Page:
Facebook can be very helpful to pastors. It helps us know how to pray. It is a great avenue for communicating your message, making announcements, establishing connections, helping people laugh and a host of other things.
It’s also a headache.
Here are seven ways that Facebook makes pastoring a little more difficult:
Your beloved Aunt Gertrude just died. You post of your sadness on Facebook. And only Facebook.
Your pastor doesn’t call. He doesn’t send flowers. He doesn’t respond to your status update. Nothing. What a jerk!!!
Or, is it possible that he simply isn’t on Facebook all the time? Maybe he didn’t see it. Social media has upped the expectations for pastoral response.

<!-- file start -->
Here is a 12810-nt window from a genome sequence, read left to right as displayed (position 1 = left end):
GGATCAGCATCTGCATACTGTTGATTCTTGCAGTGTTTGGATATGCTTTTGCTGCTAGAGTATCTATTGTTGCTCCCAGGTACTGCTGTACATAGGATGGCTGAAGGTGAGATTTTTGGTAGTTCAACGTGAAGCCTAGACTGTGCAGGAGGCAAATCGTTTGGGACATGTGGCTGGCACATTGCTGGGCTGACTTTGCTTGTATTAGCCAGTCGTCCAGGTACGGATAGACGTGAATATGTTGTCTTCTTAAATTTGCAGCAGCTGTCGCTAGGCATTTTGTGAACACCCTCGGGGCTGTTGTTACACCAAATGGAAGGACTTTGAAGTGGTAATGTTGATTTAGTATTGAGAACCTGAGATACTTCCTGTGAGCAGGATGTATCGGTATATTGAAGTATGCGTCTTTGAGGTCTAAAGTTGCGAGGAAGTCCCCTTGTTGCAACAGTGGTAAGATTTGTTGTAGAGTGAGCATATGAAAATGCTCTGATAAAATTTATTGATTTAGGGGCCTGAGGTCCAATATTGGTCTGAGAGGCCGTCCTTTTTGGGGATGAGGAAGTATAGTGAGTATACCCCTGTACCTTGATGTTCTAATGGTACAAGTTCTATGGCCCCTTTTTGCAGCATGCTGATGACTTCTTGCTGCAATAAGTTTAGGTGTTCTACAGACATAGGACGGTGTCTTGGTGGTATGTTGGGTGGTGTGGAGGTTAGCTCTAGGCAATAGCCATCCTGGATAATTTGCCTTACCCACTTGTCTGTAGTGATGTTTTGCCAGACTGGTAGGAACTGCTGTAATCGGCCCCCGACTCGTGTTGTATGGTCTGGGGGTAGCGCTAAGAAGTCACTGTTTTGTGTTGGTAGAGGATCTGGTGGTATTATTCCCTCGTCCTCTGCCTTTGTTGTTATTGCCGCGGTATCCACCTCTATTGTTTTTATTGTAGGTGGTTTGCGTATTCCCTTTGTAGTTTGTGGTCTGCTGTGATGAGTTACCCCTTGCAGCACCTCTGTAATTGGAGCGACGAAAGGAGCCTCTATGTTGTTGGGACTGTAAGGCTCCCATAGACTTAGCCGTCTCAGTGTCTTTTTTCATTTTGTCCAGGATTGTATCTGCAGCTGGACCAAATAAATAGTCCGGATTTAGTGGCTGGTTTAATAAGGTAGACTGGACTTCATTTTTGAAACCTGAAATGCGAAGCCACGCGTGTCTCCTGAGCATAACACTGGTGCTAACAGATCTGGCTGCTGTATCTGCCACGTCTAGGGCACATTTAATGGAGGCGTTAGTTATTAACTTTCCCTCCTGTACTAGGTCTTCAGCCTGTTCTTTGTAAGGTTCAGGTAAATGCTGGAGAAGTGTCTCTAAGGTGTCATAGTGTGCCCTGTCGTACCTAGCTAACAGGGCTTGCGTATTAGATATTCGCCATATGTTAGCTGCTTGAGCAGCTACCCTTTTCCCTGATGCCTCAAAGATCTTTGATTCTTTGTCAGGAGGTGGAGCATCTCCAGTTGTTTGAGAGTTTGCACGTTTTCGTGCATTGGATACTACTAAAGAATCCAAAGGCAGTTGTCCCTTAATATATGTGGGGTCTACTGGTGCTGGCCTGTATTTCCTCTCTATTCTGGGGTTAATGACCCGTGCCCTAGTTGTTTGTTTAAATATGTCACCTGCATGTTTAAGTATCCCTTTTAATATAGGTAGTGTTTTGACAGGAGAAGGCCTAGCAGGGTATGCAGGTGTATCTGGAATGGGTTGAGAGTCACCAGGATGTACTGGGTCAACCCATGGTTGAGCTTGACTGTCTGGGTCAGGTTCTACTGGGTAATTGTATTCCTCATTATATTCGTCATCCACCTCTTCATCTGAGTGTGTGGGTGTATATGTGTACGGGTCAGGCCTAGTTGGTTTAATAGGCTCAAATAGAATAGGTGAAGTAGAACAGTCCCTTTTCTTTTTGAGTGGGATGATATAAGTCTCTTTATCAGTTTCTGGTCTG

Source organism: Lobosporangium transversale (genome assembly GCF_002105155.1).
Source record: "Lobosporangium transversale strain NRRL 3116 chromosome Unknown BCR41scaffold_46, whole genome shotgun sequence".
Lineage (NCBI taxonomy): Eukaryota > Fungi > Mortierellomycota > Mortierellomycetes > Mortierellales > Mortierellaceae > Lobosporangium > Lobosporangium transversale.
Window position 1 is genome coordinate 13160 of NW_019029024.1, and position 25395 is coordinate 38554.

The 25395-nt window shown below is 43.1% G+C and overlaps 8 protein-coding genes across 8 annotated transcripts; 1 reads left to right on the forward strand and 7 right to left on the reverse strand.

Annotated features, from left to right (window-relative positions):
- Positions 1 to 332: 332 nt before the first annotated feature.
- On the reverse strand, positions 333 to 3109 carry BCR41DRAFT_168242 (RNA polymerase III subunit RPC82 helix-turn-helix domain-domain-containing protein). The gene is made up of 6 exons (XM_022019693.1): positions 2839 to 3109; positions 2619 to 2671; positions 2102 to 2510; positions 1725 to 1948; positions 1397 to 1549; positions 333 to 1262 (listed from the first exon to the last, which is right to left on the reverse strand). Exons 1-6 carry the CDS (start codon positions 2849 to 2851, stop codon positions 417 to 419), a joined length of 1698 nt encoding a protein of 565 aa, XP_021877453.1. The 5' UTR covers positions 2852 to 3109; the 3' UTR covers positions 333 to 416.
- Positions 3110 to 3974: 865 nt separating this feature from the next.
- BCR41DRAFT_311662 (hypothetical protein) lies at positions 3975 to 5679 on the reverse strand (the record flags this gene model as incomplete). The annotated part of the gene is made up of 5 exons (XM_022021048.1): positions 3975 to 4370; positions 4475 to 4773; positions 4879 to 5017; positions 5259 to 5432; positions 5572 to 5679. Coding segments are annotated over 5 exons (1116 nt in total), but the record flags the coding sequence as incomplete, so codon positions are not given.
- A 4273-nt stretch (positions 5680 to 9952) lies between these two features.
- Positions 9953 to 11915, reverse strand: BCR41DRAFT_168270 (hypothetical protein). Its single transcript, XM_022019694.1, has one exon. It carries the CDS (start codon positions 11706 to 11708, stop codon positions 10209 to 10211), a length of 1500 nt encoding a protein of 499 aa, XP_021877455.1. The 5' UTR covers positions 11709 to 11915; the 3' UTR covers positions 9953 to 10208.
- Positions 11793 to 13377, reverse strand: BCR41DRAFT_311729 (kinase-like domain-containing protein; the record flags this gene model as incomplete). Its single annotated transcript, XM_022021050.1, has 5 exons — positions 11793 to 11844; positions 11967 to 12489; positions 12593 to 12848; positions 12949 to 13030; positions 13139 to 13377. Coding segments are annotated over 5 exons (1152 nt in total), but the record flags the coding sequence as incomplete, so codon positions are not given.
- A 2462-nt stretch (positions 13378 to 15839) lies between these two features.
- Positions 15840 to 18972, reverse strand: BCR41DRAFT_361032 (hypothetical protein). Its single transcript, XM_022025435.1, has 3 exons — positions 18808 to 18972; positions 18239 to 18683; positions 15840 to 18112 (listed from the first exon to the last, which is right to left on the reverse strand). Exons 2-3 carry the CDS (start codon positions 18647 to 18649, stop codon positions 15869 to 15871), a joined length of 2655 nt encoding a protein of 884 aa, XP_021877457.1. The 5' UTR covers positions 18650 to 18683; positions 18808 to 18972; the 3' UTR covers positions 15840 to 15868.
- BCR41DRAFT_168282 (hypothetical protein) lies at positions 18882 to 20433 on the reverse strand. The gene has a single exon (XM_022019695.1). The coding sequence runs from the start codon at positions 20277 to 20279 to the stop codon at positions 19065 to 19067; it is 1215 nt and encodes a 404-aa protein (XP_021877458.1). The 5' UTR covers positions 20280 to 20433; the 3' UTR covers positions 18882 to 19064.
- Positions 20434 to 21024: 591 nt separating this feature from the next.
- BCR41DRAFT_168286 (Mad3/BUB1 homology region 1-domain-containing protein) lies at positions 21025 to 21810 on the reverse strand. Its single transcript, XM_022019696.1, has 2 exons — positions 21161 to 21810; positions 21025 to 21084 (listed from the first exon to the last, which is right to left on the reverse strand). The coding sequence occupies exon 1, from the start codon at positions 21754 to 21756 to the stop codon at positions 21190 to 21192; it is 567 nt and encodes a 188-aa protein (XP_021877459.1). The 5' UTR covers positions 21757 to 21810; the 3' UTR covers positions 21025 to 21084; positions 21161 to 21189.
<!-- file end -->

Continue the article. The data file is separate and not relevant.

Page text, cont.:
2. Faux problems.
People vent about really silly things on Facebook. And they often do it in language that requires a Rosetta Stone program to decipher. All you really know is that person X is fed up with people Y and that they need to mind their own business.
So, when a pastor is scrolling through his news feed and sees these little spats, what is he to do? Does he call and make sure everything is OK—only to find out that the status was really about the pain of getting onions on your McRib when you clearly said “no onions”?
3. Public error.
Not every church member is theologically astute. Some are baby Christians. As such, they are a little quicker to spread theological error—if not outright heresy.
So, what should a pastor do? If he confronts all of these cute little pictures with terrible theology, then he’s going to look like a self-righteous jerk. If he lets them go, is he protecting the flock?